|Purpose:||Start a console (character-mode) application in detached mode|
|Format:||DETACH [/Q] command|
|command||The name of a command to execute, including an optional drive and path specification and any parameters. The name must be enclosed in double quotes if it contains any spaces.|
When you start a program with DETACH, that program cannot use the keyboard, mouse, or video display. It is "detached" from the normal means of user input and output. However, you can redirect the program's standard I/O to other devices if necessary, using redirection symbols. In most cases, you should only DETACH text-mode programs, since most graphical applications cannot run without a screen or keyboard, or have their input and output redirected.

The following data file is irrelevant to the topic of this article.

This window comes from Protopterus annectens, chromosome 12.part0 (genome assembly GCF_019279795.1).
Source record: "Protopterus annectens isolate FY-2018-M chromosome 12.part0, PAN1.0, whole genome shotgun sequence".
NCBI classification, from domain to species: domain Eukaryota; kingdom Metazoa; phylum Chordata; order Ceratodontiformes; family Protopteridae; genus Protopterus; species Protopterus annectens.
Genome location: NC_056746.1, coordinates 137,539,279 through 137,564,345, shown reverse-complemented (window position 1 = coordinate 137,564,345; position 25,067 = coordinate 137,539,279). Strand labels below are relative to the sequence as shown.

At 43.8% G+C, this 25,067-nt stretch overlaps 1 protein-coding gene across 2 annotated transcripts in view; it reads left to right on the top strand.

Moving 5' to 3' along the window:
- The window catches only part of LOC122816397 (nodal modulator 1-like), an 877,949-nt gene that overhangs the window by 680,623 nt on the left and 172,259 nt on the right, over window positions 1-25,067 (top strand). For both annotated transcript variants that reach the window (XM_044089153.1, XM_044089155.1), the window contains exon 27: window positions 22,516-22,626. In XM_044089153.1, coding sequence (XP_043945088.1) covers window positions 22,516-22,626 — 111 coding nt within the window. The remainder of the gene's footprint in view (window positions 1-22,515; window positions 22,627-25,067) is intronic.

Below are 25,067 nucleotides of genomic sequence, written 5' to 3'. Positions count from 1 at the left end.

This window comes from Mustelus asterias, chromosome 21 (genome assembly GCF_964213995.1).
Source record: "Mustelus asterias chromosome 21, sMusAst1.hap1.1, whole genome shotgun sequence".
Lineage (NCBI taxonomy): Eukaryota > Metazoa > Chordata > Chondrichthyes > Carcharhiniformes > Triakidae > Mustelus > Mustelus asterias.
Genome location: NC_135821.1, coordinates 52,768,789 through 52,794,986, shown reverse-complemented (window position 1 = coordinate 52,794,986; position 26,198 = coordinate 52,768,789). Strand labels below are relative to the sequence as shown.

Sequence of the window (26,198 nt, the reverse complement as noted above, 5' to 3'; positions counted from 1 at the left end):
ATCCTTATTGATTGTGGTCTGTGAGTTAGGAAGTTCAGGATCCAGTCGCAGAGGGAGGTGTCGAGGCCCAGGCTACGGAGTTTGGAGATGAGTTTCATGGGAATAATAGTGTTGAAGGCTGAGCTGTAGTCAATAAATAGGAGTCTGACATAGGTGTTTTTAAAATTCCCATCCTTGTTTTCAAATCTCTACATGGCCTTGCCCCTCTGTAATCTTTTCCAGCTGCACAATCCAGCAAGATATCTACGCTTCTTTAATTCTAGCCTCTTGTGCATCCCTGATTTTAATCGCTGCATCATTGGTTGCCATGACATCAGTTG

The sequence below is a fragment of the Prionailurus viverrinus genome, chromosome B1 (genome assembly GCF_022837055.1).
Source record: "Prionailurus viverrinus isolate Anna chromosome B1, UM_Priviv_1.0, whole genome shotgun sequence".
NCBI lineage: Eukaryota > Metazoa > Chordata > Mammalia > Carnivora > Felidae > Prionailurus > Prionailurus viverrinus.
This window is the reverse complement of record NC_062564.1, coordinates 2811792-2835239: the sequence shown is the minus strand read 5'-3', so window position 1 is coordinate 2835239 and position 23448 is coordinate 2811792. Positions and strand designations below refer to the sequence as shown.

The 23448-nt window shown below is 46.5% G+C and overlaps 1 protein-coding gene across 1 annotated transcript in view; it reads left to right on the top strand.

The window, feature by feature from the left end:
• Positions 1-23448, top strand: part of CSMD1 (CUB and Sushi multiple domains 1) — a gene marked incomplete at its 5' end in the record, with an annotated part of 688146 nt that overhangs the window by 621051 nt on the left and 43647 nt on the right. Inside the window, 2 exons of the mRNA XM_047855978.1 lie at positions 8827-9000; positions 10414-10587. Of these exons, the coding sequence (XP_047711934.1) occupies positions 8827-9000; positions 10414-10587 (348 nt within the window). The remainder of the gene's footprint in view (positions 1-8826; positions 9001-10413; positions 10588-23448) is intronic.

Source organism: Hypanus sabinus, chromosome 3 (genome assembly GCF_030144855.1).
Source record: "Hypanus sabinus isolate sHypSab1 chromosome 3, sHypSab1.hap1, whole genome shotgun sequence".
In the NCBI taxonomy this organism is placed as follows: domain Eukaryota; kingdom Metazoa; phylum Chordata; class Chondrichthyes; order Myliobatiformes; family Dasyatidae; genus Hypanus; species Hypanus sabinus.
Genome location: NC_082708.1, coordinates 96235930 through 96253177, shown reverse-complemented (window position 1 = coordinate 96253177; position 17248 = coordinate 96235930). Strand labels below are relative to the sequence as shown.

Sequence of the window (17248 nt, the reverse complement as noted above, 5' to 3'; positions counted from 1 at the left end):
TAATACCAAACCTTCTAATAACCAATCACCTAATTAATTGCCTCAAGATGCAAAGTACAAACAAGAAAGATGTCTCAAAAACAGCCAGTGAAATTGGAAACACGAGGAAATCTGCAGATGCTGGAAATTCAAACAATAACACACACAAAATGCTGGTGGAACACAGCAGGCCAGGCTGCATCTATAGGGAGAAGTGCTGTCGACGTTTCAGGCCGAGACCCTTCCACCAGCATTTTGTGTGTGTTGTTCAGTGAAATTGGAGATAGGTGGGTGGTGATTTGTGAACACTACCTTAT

The command can be an internal command, external command, alias, or batch file. If it is not an external command, TCC will detach a copy of TCC to execute the command.
For example, the following command will detach a copy of TCC to run the batch file XYZ.BTM:
You can also include any parameters or command line switches which the command knows how to interpret:
detach "xyz.btm Monday Nebraska"
If you prefer, you can use the Linux syntax of putting a trailing & on the command line instead of specifying DETACH. (TCC will convert it to a DETACH before executing the command.)
Once the program has started, TCC returns to the prompt immediately. It does not wait for a detached program to finish.
The Process ID of the detached program is returned in the _DETACHPID variable.
You can use the TASKEND command to stop a detached program which does not terminate on its own.